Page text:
Gr 4 Up-Weatherford shares the story of Henry "Box" Brown, who was born into slavery in Richmond in the 1800s. Brown's birth family was divided after the death of their master. Later, Brown's pregnant wife and three children were sold and sent to North Carolina. In 1849, the same year Harriet Tubman escaped from slavery, Brown shipped himself in a wooden box to the American Anti-Slavery Society office in Philadelphia, successfully winning his freedom. Brown, given the nickname "Box" by abolitionists, promoted his escape by publishing an autobiography, Narrative of the Life of Henry Box Brown. He created a performance piece ("Mirror of Slavery") that he exhibited in the United States, England, and Canada, solidifying his place in American history. Brown's story is conveyed in a series of sixains (a poem of six lines), mirroring the six sides of a box. Each poem is deceptively simple, but Weatherford's lush storytelling allows Brown's voice and story to come through clearly. The imagery is often as brutal as the history itself, and Brown is portrayed as a nuanced and complex human being, willing to do what is necessary to survive. Wood's mixed-media illustrations are dynamic and engaging. The details urge a second or third reading of the text. Bibliography and notes from the author and illustrator are included. VERDICT An artful and introspective retelling of the life of a remarkable man and a painful era in U.S. history. Weatherford's text paired with Wood's illustrations combine to offer a memorable work of nonfiction.-Casey O'Leary, Meredith Nicholson School 96, IN?(c) Copyright 2011. Library Journals LLC, a wholly owned subsidiary of Media Source, Inc. No redistribution permitted.

Praise & Reviews

School Library Journal

Weatherford shares the story of Henry “Box” Brown, who was born into slavery in Richmond in the 1800s. Brown’s birth family was divided after the death of their master. Later, Brown’s pregnant wife and three children were sold and sent to North Carolina. In 1849, the same year Harriet Tubman escaped from slavery, Brown shipped himself in a wooden box to the American Anti-Slavery Society office in Philadelphia, successfully winning his freedom. Brown, given the nickname “Box” by abolitionists, promoted his escape by publishing an autobiography, Narrative of the Life of Henry Box Brown. He created a performance piece (“Mirror of Slavery”) that he exhibited in the United States, England, and Canada, solidifying his place in American history. Brown’s story is conveyed in a series of sixains (a poem of six lines), mirroring the six sides of a box. Each poem is deceptively simple, but Weatherford’s lush storytelling allows Brown’s voice and story to come through clearly. The imagery is often as brutal as the history itself, and Brown is portrayed as a nuanced and complex human being, willing to do what is necessary to survive. Wood’s mixed-media illustrations are dynamic and engaging. The details urge a second or third reading of the text. Bibliography and notes from the author and illustrator are included. An artful and introspective retelling of the life of a remarkable man and a painful era in U.S. history. Weatherford’s text paired with Wood’s illustrations combine to offer a memorable work of nonfiction.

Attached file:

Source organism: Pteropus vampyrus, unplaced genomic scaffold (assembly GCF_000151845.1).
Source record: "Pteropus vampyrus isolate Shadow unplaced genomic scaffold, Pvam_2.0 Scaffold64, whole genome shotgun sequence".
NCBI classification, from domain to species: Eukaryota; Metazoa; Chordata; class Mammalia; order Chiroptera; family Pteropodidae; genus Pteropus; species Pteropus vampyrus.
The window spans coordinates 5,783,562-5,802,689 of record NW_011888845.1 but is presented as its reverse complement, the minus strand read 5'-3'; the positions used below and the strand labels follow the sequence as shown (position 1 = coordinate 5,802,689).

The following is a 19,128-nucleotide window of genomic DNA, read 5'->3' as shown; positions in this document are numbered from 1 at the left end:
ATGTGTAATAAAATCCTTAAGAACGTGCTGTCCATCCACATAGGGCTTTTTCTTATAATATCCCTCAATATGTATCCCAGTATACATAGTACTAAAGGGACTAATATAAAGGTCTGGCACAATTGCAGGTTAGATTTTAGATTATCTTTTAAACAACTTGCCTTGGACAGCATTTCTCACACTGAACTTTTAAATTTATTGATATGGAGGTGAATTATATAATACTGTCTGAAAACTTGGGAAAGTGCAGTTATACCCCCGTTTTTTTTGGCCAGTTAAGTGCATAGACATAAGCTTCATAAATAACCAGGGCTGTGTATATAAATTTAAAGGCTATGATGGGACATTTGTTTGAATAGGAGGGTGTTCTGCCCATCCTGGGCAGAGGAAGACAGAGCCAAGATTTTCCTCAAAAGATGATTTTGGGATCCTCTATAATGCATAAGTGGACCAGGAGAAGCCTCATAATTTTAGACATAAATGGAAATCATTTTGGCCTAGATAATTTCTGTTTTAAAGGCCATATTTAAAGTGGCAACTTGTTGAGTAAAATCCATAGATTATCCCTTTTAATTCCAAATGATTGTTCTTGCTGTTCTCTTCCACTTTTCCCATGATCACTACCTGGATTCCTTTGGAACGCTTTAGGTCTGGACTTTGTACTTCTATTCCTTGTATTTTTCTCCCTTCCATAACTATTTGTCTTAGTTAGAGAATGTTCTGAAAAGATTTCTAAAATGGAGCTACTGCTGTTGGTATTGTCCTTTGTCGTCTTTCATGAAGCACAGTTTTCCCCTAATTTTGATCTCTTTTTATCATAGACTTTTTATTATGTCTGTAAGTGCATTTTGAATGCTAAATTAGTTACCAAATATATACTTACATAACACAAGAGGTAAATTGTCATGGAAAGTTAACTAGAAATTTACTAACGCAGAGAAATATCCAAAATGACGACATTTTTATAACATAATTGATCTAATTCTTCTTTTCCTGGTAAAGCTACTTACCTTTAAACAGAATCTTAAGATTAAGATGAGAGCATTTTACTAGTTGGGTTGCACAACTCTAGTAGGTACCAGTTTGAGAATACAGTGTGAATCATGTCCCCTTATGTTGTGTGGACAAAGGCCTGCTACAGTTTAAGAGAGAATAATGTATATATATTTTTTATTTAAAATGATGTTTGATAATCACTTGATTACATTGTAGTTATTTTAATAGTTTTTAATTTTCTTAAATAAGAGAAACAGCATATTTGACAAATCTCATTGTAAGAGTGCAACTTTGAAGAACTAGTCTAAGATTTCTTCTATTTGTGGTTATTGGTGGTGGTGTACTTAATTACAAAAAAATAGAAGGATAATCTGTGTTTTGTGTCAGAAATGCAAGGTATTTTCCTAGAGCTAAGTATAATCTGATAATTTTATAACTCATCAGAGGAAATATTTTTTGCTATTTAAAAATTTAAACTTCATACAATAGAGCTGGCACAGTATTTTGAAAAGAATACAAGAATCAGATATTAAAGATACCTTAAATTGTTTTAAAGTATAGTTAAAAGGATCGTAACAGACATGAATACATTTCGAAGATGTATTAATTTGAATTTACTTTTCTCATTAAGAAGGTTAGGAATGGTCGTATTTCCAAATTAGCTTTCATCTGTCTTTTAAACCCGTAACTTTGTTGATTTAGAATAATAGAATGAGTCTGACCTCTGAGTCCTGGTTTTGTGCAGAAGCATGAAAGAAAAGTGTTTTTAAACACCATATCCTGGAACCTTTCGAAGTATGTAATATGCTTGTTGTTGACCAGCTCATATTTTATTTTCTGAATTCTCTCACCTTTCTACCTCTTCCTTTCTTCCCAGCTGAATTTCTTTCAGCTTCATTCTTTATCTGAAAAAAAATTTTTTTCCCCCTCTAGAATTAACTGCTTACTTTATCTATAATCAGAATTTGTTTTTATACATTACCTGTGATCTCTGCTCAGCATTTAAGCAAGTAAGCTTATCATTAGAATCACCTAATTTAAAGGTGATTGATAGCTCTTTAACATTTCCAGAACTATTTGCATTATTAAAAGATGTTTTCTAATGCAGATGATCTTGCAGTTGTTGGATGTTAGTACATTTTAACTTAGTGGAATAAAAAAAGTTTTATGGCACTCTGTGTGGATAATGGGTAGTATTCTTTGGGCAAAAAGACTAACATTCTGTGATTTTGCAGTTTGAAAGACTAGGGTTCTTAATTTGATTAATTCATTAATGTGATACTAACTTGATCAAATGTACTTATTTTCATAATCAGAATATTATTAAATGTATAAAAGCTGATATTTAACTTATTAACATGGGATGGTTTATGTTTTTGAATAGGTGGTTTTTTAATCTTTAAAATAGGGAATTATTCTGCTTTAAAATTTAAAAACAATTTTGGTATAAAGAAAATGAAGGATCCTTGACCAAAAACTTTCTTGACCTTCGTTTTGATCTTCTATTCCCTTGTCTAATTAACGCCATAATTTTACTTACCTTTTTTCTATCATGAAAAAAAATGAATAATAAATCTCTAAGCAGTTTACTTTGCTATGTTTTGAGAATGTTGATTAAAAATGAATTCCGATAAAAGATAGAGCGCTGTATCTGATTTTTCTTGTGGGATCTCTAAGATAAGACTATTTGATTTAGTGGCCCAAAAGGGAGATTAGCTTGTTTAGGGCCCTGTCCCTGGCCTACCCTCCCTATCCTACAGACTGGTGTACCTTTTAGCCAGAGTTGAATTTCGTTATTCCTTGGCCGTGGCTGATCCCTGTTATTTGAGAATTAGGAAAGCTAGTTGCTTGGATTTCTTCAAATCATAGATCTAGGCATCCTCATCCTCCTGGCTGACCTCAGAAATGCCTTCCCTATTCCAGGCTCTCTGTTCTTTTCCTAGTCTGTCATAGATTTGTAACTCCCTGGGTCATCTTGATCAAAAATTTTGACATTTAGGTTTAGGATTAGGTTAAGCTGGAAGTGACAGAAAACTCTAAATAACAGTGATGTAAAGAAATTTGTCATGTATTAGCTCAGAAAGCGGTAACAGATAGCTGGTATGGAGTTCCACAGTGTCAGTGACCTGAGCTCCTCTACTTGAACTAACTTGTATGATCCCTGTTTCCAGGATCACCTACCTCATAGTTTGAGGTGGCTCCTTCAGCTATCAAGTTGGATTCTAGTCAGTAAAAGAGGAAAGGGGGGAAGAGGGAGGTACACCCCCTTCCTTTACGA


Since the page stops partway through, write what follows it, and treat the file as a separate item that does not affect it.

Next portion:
School Library Journal

Gr 4 Up-Weatherford shares the story of Henry "Box" Brown, who was born into slavery in Richmond in the 1800s. Brown's birth family was divided after the death of their master. Later, Brown's pregnant wife and three children were sold and sent to North Carolina. In 1849, the same year Harriet Tubman escaped from slavery, Brown shipped himself in a wooden box to the American Anti-Slavery Society office in Philadelphia, successfully winning his freedom. Brown, given the nickname "Box" by abolitionists, promoted his escape by publishing an autobiography, Narrative of the Life of Henry Box Brown. He created a performance piece ("Mirror of Slavery") that he exhibited in the United States, England, and Canada, solidifying his place in American history. Brown's story is conveyed in a series of sixains (a poem of six lines), mirroring the six sides of a box. Each poem is deceptively simple, but Weatherford's lush storytelling allows Brown's voice and story to come through clearly. The imagery is often as brutal as the history itself, and Brown is portrayed as a nuanced and complex human being, willing to do what is necessary to survive. Wood's mixed-media illustrations are dynamic and engaging. The details urge a second or third reading of the text. Bibliography and notes from the author and illustrator are included. VERDICT An artful and introspective retelling of the life of a remarkable man and a painful era in U.S. history. Weatherford's text paired with Wood's illustrations combine to offer a memorable work of nonfiction.-Casey O'Leary, Meredith Nicholson School 96, IN?(c) Copyright 2011. Library Journals LLC, a wholly owned subsidiary of Media Source, Inc. No redistribution permitted.